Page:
Address by President Nelson Mandela at the 14th International Conference on Cyclotrons and their Applications

10 October 1995

Master of Ceremonies
Distinguished guests;
Ladies and gentlemen.

In an age in which the development of technology has become globalised, to participate fully in the international science system is of paramount importance to any country. South Africa is therefore privileged to host this conference.

Events such as this one confirm South Africa's acceptance into the international community of scientists and engineers. It is therefore with great pride that we welcome all delegates, particularly our foreign guests.

For one who is effectively a pedestrian on matters scientific, it is a great honour to have the opportunity to share a few ideas with you; and I hope you will lend me your ears!

I should say that, even from behind the prison walls, we could not but discern that the second half of the twentieth century was witnessing spectacular advances in the sciences, especially in high-energy physics. On many occasions on Robben Island, we strove to rise above our depths to debate the impact of these advances on humanity and civilisation.

Not that this helped many of us, who emerged from prison with an image of computers as really huge machines that would fill this hall!

Yet in the development of physics, there is a profound universal lesson that cannot escape even the most uninformed. The history of nuclear weapons has provided that harsh lesson, that there are not hard and fast safeguards gains the most destructive uses of science and technology.

Equally, there are no guarantees that we will always succeed in harnessing the power of knowledge, to the best effect, to promote development.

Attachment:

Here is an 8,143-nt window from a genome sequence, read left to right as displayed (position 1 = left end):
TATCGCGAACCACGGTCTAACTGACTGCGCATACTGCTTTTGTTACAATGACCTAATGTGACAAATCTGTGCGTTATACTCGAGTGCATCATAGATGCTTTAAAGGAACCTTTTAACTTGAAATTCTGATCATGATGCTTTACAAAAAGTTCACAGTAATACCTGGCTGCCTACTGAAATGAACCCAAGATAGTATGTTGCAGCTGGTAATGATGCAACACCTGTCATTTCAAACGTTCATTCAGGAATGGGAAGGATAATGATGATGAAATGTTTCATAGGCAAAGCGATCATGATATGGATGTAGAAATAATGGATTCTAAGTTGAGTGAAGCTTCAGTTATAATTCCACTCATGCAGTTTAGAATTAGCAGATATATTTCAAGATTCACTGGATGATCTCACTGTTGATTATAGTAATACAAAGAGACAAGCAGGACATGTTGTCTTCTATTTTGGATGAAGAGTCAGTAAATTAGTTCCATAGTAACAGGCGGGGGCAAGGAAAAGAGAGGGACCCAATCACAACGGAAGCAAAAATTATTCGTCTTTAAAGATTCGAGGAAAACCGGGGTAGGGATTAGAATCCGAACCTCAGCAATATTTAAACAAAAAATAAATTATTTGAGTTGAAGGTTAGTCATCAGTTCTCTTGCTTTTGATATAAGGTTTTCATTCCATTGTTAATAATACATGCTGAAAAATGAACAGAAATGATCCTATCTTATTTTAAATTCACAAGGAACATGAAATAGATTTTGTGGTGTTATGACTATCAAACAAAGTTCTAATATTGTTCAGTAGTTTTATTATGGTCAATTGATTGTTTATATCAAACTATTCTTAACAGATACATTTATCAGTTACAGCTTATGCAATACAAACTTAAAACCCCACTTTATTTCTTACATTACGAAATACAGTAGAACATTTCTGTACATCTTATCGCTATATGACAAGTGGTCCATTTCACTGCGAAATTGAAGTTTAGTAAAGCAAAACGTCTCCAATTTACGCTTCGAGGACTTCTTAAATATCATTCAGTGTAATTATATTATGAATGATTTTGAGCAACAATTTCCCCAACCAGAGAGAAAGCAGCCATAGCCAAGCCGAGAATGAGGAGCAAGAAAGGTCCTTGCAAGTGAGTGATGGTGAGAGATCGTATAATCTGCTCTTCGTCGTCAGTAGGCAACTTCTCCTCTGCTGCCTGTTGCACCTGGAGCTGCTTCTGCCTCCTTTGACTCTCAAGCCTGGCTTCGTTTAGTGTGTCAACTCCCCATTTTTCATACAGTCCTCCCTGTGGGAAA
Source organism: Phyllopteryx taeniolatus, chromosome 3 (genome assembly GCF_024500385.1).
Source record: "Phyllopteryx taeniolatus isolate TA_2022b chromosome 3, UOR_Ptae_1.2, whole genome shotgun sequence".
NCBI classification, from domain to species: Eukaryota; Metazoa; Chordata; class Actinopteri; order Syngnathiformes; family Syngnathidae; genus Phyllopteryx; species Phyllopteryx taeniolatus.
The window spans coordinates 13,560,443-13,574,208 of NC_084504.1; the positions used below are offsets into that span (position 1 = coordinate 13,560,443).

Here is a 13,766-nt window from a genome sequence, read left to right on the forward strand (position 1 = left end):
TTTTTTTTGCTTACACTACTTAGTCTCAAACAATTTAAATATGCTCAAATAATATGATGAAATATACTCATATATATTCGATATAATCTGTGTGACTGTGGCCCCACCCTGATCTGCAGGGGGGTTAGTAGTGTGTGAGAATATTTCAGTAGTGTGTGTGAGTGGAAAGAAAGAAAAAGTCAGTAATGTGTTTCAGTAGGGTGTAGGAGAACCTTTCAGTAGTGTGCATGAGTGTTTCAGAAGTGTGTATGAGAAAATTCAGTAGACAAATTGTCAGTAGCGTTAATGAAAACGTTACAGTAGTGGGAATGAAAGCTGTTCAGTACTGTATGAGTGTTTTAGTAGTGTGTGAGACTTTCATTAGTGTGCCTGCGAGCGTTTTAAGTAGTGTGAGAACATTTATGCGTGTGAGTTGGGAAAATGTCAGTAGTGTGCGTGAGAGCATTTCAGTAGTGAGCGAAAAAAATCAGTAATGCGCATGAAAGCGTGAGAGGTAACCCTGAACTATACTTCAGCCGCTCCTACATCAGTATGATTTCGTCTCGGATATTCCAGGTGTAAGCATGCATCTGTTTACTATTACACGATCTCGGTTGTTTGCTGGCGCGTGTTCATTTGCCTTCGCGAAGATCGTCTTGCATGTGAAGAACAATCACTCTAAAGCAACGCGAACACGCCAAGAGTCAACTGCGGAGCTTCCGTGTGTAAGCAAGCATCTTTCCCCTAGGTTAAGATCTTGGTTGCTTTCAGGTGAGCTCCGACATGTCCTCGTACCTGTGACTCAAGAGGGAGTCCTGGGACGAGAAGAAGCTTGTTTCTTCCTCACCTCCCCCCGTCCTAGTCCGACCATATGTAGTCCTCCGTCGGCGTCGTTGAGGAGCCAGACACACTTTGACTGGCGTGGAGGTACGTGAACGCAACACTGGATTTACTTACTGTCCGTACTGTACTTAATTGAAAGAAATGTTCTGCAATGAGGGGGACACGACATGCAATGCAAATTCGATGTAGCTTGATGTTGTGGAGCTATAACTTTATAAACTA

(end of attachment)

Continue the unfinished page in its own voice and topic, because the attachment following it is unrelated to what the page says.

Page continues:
The applications of science in society, the impact of their power for good or evil, depends on decisions we all make: as scientists; as government; as citizens of our countries and of the world. It is therefore appropriate, as you confer on cyclotrons and their applications, that you will also seriously consider the conflicting demands on your craft.

South Africa is a society in which such conflicting demands have played themselves out intensely, especially during the previous era. In fact, it would not be an exaggeration to say that the political environment conspired to give high-energy physics a bad name among the majority. This was so in respect of denial of access to such sciences; their orientation to benefit a few; and their application for the defence of a crime against humanity.

I will therefore use this opportunity to share with you some of the debates within our society and the steps government is taking to ensure that the scientific community becomes truly national in its demographics; that our technology is fully converted to peaceful use; and that we bridge the gap between our discourse here and the conditions of the ordinary person in the informal settlements.

South African science, great and small, is therefore called upon to rise to the new challenges facing the nation. This applies to cyclotrons as it does to the question of sources of household and industrial energy.

Ladies and Gentlemen;